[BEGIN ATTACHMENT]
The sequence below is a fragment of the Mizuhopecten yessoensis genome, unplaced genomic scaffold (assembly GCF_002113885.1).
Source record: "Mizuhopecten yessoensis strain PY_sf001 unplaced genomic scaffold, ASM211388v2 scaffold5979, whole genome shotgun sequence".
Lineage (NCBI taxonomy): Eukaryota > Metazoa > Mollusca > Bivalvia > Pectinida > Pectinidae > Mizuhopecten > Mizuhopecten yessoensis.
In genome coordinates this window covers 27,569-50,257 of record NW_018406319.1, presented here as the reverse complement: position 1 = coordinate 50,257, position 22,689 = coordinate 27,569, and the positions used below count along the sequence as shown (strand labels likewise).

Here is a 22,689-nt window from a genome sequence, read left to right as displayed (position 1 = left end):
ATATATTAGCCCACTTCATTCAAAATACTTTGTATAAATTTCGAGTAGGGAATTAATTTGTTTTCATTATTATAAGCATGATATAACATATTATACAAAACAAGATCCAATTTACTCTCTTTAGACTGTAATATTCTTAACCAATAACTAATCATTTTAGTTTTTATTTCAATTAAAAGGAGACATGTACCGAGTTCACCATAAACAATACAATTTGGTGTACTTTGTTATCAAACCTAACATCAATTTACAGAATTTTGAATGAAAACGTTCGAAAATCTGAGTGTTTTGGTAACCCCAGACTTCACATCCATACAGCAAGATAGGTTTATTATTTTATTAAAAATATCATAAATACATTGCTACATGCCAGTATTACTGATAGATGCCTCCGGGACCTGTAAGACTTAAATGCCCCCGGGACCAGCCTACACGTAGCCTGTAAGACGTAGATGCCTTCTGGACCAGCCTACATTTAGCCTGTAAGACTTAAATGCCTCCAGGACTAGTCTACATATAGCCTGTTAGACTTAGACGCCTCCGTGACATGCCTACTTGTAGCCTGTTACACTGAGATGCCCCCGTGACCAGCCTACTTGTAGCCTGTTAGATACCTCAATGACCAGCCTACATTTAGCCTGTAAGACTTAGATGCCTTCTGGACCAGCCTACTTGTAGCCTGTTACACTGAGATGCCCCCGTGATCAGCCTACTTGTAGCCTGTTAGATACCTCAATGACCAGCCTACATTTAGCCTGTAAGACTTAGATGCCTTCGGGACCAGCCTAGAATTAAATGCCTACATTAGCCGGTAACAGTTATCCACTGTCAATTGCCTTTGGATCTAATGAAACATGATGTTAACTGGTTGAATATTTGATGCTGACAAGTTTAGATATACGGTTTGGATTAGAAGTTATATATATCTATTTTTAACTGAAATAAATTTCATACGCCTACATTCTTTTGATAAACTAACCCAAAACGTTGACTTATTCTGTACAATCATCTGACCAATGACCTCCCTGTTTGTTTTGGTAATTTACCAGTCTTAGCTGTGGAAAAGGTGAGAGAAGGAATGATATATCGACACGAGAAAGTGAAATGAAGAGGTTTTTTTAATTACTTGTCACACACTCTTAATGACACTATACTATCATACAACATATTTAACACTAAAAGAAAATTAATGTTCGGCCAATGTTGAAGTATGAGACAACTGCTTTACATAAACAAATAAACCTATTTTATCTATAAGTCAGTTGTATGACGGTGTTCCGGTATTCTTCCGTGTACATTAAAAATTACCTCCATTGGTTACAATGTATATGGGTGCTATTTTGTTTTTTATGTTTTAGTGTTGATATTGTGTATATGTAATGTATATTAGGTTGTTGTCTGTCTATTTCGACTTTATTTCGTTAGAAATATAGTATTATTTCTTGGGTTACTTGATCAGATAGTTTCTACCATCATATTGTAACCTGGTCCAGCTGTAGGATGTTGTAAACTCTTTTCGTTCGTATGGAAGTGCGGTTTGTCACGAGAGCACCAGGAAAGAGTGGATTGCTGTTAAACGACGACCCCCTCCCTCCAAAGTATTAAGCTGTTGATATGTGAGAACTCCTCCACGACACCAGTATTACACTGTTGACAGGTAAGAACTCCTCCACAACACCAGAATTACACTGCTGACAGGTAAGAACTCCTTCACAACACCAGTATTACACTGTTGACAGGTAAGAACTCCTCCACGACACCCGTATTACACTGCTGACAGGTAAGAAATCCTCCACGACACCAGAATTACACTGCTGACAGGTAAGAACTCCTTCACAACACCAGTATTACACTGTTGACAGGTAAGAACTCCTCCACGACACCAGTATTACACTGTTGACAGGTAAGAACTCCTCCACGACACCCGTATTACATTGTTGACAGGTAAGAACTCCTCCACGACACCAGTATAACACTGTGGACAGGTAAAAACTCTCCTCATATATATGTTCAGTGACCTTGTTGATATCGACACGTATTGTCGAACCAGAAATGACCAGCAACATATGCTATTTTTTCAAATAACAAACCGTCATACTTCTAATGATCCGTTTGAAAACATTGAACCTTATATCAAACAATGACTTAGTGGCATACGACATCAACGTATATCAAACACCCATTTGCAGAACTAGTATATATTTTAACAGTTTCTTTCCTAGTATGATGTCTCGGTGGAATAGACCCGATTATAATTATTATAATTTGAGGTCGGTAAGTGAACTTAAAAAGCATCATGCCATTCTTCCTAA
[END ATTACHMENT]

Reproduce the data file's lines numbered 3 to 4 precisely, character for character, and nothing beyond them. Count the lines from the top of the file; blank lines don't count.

Lineage (NCBI taxonomy): Eukaryota > Metazoa > Mollusca > Bivalvia > Pectinida > Pectinidae > Mizuhopecten > Mizuhopecten yessoensis.
In genome coordinates this window covers 27,569-50,257 of record NW_018406319.1, presented here as the reverse complement: position 1 = coordinate 50,257, position 22,689 = coordinate 27,569, and the positions used below count along the sequence as shown (strand labels likewise).